The Iranian women’s rights activist Narges Mohammadi well deserves her Nobel Peace Prize for what the Norwegian Nobel Committee called “her fight against the oppression of women in Iran and her fight to promote human rights and freedom for all.”
Mohammadi represents a stunning mass movement by Iranian women that for months has sustained nationwide protests in the face of imprisonment and death largely against the way women’s rights are curtailed — from what they can wear to what jobs and schooling they can get to their rights within the family.
But in Saudi Arabia and other gulf states, brave women have also fought against gender oppression and been imprisoned, restrained and silenced. Despite a handful of recent reforms in the region, women still face legal, social and political restrictions and oppression.
Political calculations can explain why Western nations stay quiet about this gender repression. Their dependence on Saudi Arabia and other gulf countries for oil, investments and, arguably, security fuels this hypocrisy.
Since the Nobel committee is supposed to rise above all that and stand on principle, it’s time for it to recognize the freedom fighters in these influential nations, too.
Loujain al-Hathloul of Saudi Arabia, who says she was tortured and imprisoned after being effectively kidnapped from the United Arab Emirates in 2018, was then placed under a travel ban and heavy restrictions, with the threat of more jail and torture hanging over her. Her “crimes” range from campaigning for women’s right to drive and asking for a reform of the oppressive male guardianship laws in Saudi Arabia, which restrict women from many activities unless a male guardian is present or permits the activity.
The “crimes” of Samar Badawi, who has been arrested multiple times in Saudi Arabia over the past decade, include trying to register to vote, calling for a reform of the oppressive male guardianship requirements and advocating the right to drive. Little has been heard from her after her release from a three-year prison stint in 2021; like many Saudi female activists, she is most likely barred from leaving the country and threatened with more jail time if she continues to speak up.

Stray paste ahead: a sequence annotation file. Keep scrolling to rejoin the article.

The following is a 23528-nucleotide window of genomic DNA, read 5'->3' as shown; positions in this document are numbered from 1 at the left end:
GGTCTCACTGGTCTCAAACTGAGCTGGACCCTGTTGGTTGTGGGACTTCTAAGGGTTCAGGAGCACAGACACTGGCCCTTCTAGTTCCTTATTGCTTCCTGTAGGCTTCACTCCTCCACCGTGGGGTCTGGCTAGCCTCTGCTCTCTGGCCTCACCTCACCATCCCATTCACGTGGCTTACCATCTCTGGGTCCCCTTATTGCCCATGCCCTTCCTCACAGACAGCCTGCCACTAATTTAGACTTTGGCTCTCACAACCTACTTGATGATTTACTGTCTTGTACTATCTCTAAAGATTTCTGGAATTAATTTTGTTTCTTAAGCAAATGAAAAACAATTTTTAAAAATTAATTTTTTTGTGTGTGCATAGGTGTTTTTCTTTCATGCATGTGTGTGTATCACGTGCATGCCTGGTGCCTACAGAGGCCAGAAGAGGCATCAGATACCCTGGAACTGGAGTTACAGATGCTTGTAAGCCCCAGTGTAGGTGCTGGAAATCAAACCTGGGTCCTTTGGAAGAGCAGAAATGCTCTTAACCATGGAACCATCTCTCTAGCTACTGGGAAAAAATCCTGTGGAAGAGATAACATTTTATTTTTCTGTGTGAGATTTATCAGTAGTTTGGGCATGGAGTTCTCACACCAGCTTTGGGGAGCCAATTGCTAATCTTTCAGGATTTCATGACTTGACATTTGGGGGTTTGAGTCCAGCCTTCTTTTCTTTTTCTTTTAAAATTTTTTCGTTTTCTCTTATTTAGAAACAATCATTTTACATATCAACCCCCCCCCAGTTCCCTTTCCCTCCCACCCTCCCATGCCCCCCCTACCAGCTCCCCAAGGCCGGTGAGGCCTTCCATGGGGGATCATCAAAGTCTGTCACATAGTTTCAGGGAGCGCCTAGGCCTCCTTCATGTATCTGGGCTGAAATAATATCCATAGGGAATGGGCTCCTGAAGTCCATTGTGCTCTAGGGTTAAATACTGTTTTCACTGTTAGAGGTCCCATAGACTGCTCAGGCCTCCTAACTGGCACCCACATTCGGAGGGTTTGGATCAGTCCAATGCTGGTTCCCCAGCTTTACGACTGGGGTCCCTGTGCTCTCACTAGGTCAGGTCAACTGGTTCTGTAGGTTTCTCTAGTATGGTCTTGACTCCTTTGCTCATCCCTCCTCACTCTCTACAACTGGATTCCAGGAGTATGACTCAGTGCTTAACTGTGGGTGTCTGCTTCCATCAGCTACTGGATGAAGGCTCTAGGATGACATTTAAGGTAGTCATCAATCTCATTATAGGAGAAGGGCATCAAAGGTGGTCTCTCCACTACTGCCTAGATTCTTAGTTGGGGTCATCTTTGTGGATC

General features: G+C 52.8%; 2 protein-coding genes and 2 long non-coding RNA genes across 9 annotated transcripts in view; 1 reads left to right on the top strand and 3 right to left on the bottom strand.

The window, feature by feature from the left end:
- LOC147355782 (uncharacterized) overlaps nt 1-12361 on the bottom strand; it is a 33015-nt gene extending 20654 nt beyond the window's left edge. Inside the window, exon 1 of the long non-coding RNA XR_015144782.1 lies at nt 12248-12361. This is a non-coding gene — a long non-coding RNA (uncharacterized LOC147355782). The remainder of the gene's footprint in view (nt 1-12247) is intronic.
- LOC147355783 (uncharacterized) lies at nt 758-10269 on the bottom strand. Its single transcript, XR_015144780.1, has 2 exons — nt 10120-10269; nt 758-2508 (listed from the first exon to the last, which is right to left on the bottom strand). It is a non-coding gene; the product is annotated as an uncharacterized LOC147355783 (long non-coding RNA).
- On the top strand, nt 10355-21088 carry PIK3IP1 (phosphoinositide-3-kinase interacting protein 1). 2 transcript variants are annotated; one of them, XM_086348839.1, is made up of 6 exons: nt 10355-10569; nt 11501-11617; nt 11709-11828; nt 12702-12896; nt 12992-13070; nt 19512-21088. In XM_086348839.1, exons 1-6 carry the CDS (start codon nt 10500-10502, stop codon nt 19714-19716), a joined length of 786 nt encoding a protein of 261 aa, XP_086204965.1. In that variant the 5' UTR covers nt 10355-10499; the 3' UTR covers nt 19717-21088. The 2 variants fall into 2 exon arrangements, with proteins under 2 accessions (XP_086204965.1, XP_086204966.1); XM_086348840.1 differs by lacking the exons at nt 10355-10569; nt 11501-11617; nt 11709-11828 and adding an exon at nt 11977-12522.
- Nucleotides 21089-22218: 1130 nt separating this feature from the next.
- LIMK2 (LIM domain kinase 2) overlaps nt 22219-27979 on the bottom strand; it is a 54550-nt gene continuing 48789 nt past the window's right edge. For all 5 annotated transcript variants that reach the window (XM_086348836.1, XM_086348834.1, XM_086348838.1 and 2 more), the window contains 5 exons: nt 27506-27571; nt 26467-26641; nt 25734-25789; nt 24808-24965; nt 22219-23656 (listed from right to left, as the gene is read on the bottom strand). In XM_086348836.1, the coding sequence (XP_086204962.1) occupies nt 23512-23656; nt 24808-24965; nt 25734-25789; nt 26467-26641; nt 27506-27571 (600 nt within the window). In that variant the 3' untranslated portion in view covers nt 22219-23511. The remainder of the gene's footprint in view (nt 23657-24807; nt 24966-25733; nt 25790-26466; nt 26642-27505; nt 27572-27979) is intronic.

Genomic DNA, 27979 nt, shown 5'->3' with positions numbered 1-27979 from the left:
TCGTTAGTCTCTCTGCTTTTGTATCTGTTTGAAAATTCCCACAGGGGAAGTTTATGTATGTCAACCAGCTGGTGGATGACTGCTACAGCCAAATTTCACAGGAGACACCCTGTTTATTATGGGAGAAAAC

Nouf Abdulaziz was imprisoned for years and released on the condition of ceasing her activism. Her “crime” was campaigning for women’s rights. While in prison, she was subjected to torture, according to ALQST, a human rights organization.
The list of brave Saudi women who deserve recognition is long, but there are women in other countries, too, that the committee could have recognized.
What about Ghada Jamsheer of Bahrain, another country where women’s and human rights abuses receive too little attention? She has been jailed, harassed and surveilled. Her “crime” was calling for reforming the oppressive women’s and family laws in Bahrain.
There’s progress in the region, we are sometimes told. Here’s what that progress looks like: A recent reform in Saudi Arabia modified the clause that allowed a man to divorce his wife without even telling her. Now she will receive a text message notifying her of his unilateral decision.
By any decent standards, the recent, minimal progress isn’t nearly sufficient to give a pass to the region’s governments.
For those who fight back, imprisonment, house arrest and threats work swiftly to silence them. That makes recognizing the few who manage to sustain their campaigns long enough to be noticed abroad even more important.
This is about more than fairness for an important prize. Mohammadi and her thousands of comrades deserve the highest honor.
When a great Western institution condemns Iran and overlooks repression by its neighbors, reactionaries in the region can use this selectivity to paint those struggling for women’s rights as mere policy pawns for Western interests. The very prize that’s supposed to recognize the cause of these brave women instead ends up as a symbol of Western indifference, hypocrisy and selective interest.
Maybe next year the committee can rectify this oversight.
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